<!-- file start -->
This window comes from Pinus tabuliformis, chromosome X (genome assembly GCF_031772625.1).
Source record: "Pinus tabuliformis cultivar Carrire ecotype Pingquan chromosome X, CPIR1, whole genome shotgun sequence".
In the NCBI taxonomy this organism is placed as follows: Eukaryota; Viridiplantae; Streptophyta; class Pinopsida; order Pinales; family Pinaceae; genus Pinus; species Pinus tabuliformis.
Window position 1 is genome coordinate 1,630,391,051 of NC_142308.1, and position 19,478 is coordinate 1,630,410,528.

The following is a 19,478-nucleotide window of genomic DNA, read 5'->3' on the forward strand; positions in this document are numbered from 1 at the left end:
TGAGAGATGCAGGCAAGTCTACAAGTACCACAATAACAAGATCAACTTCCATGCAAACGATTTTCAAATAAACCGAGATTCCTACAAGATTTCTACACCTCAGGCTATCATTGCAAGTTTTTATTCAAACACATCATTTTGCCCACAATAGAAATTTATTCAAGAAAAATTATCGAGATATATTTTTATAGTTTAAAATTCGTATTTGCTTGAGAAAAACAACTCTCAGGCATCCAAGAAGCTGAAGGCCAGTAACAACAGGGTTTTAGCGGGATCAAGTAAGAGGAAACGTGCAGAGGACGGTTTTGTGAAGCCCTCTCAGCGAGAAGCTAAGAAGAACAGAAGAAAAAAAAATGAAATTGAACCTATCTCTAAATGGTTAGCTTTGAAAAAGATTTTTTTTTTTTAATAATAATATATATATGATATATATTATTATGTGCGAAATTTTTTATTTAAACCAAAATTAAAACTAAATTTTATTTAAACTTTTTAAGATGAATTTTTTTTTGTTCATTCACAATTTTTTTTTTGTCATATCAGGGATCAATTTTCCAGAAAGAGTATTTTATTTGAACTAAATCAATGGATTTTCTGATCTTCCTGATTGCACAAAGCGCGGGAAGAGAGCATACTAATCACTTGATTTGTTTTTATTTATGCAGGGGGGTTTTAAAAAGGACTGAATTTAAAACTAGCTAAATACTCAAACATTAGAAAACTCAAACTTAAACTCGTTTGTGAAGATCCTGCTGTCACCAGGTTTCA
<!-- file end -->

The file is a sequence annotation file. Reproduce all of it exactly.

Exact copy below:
This window comes from Pinus tabuliformis, chromosome X (genome assembly GCF_031772625.1).
Source record: "Pinus tabuliformis cultivar Carrire ecotype Pingquan chromosome X, CPIR1, whole genome shotgun sequence".
In the NCBI taxonomy this organism is placed as follows: Eukaryota; Viridiplantae; Streptophyta; class Pinopsida; order Pinales; family Pinaceae; genus Pinus; species Pinus tabuliformis.
Window position 1 is genome coordinate 1,630,391,051 of NC_142308.1, and position 19,478 is coordinate 1,630,410,528.

The following is a 19,478-nucleotide window of genomic DNA, read 5'->3' on the forward strand; positions in this document are numbered from 1 at the left end:
TGAGAGATGCAGGCAAGTCTACAAGTACCACAATAACAAGATCAACTTCCATGCAAACGATTTTCAAATAAACCGAGATTCCTACAAGATTTCTACACCTCAGGCTATCATTGCAAGTTTTTATTCAAACACATCATTTTGCCCACAATAGAAATTTATTCAAGAAAAATTATCGAGATATATTTTTATAGTTTAAAATTCGTATTTGCTTGAGAAAAACAACTCTCAGGCATCCAAGAAGCTGAAGGCCAGTAACAACAGGGTTTTAGCGGGATCAAGTAAGAGGAAACGTGCAGAGGACGGTTTTGTGAAGCCCTCTCAGCGAGAAGCTAAGAAGAACAGAAGAAAAAAAAATGAAATTGAACCTATCTCTAAATGGTTAGCTTTGAAAAAGATTTTTTTTTTTTAATAATAATATATATATGATATATATTATTATGTGCGAAATTTTTTATTTAAACCAAAATTAAAACTAAATTTTATTTAAACTTTTTAAGATGAATTTTTTTTTGTTCATTCACAATTTTTTTTTTGTCATATCAGGGATCAATTTTCCAGAAAGAGTATTTTATTTGAACTAAATCAATGGATTTTCTGATCTTCCTGATTGCACAAAGCGCGGGAAGAGAGCATACTAATCACTTGATTTGTTTTTATTTATGCAGGGGGGTTTTAAAAAGGACTGAATTTAAAACTAGCTAAATACTCAAACATTAGAAAACTCAAACTTAAACTCGTTTGTGAAGATCCTGCTGTCACCAGGTTTCA